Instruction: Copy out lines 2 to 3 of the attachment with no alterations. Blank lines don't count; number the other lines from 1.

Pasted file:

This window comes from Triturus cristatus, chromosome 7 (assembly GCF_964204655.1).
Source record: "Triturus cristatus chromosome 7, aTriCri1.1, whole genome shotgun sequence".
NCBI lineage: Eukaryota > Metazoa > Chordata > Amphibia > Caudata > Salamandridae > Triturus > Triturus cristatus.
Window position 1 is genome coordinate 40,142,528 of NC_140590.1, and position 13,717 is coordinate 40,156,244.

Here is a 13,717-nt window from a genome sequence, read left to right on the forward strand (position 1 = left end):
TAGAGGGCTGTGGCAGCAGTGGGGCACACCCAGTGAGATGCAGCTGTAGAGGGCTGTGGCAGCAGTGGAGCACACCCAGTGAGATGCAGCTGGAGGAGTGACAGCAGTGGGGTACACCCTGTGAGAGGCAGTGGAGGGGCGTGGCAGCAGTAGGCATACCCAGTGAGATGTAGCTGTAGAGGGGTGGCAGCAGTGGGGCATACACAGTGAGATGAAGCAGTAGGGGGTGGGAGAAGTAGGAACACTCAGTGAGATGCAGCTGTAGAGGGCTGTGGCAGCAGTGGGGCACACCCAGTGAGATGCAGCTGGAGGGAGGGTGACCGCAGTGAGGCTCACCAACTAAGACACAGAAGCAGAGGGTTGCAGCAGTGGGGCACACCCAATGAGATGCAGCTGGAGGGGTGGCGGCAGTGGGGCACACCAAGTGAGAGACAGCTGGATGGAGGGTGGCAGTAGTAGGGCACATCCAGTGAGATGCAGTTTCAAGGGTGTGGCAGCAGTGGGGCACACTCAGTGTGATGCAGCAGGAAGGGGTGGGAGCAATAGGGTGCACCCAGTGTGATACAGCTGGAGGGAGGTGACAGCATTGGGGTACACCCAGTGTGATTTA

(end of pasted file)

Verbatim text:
Source record: "Triturus cristatus chromosome 7, aTriCri1.1, whole genome shotgun sequence".
NCBI lineage: Eukaryota > Metazoa > Chordata > Amphibia > Caudata > Salamandridae > Triturus > Triturus cristatus.